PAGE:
Protests have sprung up in cities around the United States, and even around the world, in response to the death of George Floyd.
These protests have largely remained peaceful, though some of them have unfortunately spiraled out of control. This has been used by police around the country as a pretext for arresting protestors and shutting down rallies. Too often, this has been accomplished through violent means.
As a protestor, you have rights that the police are obligated to protect, and in this post, we’re going to examine protestors’ rights and the different protections in place to ensure they are not violated. Then, we’ll take a look at a new Colorado bill that may further enhance the rights of protestors who run into issues with the police.
What Are the Rights of Protestors in Colorado?
For protest organizers collaborating with BLM activists, it’s important to understand your rights and the rights of other protesters.
The United States Constitution lays out very clearly that US citizens have the basic rights of free speech and freedom of assembly. This means that every person in the US has the inalienable right to gather and speak out.
There are, however, certain regulations that limit the actions of protestors. These primarily have to do with where you can protest and prohibited actions. You can’t, for example, block off a highway so that ambulances and other emergency vehicles can’t get through. You also can’t block government workers from entering federal buildings.
If you are protesting on private property, your rights can be limited by the owner of that property. Under the law, they can dictate where you can be and can also seek to have you legally removed.
With the exception of these few limitations, the rights of protestors are quite broad. The ACLU clearly lays out what these are in order to help protest organizers:
- “Your rights are strongest in what are known as ‘traditional public forums,’ such as streets, sidewalks, and parks. You also likely have the right to speak out on other public property, like plazas in front of government buildings, as long as you are not blocking access to the government building or interfering with other purposes the property was designed for.
- Private property owners can set rules for speech on their property. The government may not restrict your speech if it is taking place on your own property or with the consent of the property owner.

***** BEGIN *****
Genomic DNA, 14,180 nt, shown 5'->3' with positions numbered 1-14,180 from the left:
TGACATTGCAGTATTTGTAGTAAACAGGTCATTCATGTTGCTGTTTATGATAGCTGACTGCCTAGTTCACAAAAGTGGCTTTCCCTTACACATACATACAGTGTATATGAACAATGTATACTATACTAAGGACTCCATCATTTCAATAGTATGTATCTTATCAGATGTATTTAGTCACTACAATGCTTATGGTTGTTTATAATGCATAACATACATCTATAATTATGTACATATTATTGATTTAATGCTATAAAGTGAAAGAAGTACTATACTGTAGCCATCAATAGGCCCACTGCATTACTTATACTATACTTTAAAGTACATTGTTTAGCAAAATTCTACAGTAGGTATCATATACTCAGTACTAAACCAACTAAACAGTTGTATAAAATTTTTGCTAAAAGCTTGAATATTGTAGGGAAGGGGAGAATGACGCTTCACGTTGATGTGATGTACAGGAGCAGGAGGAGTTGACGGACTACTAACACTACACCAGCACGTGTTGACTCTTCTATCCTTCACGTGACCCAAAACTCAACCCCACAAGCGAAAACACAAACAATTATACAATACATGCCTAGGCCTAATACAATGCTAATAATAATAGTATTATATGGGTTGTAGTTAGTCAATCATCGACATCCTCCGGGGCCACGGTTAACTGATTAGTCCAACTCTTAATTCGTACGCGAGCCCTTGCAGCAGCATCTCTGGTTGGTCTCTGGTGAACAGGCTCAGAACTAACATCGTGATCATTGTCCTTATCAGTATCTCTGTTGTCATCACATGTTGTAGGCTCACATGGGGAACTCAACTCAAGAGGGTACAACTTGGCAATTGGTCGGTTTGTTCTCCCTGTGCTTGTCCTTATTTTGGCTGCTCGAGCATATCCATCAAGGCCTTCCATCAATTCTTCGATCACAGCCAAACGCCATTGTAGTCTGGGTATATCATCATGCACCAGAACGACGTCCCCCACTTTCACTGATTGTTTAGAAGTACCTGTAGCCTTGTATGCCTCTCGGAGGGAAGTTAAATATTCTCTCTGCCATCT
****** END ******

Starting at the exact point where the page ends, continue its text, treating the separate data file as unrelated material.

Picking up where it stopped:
- Counterprotesters also have free speech rights. Police must treat protesters and counterprotesters equally. Police are permitted to keep antagonistic groups separated but should allow them to be within sight and sound of one another.
- When you are lawfully present in any public space, you have the right to photograph anything in plain view, including federal buildings and the police. On private property, the owner may set rules related to photography or video.”
The ACLU also recommends that you retain an experienced attorney if you feel your rights have been violated during a protest. A knowledgeable Colorado criminal lawyer can help you to file any complaints against the offending enforcement agency and navigate the sometimes tricky legal waters.
How the New Bill in Colorado Could Help Protestors
The new bill going through the Colorado legislature seeks to implement changes in the way police respond to use of force incidents. It includes requiring all law enforcement agents to wear body cameras.
This will mean any use of force incidents will be recorded on camera. Also, going forward, all footage from a use of force incident will be required to be released within 14 days of the incident occurring.
These changes may be beneficial to protestors going forward. The changes will ensure that protestors’ rights are not violated. In the event that a protestor does have their rights violated, the changes make it to where these protestors’ rights violations will be documented and the evidence released.
About the Author:
Kimberly Diego is a criminal defense attorney in Denver practicing at The Law Office of Kimberly Diego. She obtained her undergraduate degree from Georgetown University and her law degree at the University of Colorado. She was named one of Super Lawyers’ “Rising Stars of 2012 & 2019” and a “Top 100 Trial Lawyers in Colorado” for 2012-2020 by The National Trial Lawyers. Both honors are limited to a small percentage of practicing attorneys in each state. Additionally, Expertise names her to its lists of the 25 Best Denver DUI Lawyers and 21 Best Denver Criminal Defense Lawyers, both in 2020. Ms. Diego has also been recognized for her work in domestic violence cases.